“WOMEN SHOULD NOT laugh. That’s a bad omen. The house where a woman’s laughter rings—it won’t be long before it collapses,” says Thakuma to Chetana in my book Hangwoman. This is something I have heard all my life. Whenever I I laughed at home, my father would call out my name angrily. It was through him that I learned the meaning of freedom. It is said that when I was born, my paternal grandmother was disheartened that her first grandchild was just a girl. But when she came to the hospital and glanced into the cradle uninterestedly, the magnificent baby girl looked straight into her eyes and her heart melted, transcending patriarchal confines. I remained her treasured one until her death. I don’t remember even a single instance when she reminded me that I was ‘just a girl’. She made me feel special in every way. I didn’t feel the need to please others for love. Not even my father. And that sparked off my early encounters with Malayalee patriarchy.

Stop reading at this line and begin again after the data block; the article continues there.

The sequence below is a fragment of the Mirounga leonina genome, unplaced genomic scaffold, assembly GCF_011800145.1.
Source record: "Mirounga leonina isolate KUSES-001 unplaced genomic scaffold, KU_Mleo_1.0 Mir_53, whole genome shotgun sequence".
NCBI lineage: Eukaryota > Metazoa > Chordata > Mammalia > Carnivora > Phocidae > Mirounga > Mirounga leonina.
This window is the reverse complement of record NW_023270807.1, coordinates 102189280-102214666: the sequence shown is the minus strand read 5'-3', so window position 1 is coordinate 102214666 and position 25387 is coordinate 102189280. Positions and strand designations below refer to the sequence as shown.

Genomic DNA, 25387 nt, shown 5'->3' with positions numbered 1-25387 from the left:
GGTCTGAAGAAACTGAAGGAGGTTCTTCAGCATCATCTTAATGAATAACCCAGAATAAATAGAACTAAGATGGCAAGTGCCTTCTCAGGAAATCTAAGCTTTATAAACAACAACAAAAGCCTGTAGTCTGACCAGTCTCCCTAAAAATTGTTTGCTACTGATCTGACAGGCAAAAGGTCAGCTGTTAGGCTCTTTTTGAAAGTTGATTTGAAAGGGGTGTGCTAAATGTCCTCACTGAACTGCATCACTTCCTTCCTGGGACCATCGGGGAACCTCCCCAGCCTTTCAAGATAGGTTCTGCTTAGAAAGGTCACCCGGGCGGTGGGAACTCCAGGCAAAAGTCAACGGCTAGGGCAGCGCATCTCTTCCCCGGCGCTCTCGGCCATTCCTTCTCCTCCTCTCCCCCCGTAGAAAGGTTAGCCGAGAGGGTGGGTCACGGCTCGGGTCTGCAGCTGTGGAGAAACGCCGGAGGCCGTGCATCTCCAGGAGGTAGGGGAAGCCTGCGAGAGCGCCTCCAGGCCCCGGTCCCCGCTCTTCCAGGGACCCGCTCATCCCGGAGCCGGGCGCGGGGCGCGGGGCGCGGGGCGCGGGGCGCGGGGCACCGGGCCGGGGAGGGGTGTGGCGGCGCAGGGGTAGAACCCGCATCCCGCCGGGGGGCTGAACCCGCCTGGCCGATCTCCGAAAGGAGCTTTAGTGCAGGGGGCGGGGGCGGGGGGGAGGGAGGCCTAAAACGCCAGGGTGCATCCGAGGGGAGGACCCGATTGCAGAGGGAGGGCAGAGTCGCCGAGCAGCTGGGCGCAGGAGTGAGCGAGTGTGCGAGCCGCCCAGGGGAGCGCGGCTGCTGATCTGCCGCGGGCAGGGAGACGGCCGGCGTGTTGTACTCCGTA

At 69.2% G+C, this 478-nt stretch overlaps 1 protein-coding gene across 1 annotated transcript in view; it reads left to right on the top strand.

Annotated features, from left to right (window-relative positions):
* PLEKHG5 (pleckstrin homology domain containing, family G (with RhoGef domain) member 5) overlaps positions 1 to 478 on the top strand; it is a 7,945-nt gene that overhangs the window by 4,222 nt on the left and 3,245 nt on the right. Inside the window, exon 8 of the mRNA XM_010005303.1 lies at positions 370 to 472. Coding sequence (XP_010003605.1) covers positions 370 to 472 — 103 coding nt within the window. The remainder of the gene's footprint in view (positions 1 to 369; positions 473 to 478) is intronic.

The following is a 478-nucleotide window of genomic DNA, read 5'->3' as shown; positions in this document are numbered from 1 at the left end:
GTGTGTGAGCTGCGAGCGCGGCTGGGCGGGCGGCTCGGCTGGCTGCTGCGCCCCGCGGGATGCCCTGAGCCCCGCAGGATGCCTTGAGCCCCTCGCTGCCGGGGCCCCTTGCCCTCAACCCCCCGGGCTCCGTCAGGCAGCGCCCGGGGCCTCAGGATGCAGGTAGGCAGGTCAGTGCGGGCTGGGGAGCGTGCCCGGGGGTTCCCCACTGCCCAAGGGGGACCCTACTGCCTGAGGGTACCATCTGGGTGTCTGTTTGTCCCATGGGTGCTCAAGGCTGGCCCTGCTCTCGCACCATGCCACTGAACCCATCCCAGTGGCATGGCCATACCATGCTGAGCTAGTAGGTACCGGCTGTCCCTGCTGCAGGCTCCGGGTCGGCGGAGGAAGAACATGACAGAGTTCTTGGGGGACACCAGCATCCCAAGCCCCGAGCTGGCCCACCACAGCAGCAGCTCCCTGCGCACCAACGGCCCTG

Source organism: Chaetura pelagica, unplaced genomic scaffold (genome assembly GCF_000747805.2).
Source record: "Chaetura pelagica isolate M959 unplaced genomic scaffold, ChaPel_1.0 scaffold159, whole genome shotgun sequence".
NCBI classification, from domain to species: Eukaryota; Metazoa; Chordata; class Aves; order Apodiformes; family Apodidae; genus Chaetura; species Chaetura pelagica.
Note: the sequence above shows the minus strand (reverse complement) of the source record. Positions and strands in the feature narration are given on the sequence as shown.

In my 46 years as a Malayalee woman, what I have learned is this: Patriarchy always demands that you should live only to please it. And only that. However hard you try to please a patriarchal society, the more it refuses to be pleased. The reason is simple—if there is no need to please others, and if your laughter rings everywhere, you are contained and confident. There is no scope for subservience then. Patriarchy is the kitchen where fascism cooks its meals. I often ask myself whether I am a free woman. My concept of freedom doesn’t allow me to boast that I am one. Frankly, not as much as I would like to. Maybe because I have imagined freedom to be bigger than it really is. Maybe because I had imagined myself a little bigger than I really am. My maternal grandfather was a freedom fighter. I am one as well. But my battles with the outside world only chained me more and more to my inner world. My father always treated me like an undertrial criminal, for some crime unknown to me. Many years later he revealed the reason. I refused to cry when he beat me, so he had this fear that I was a dangerous person. He wanted to carve out a perfect daughter and present her to the world. And a perfect woman would always be the one who would please everyone in the world except herself. But since I am extremely sensitive about those I love and those who love me, as a middle path I decided to please those who loved me and neglect the rest. Mea culpa.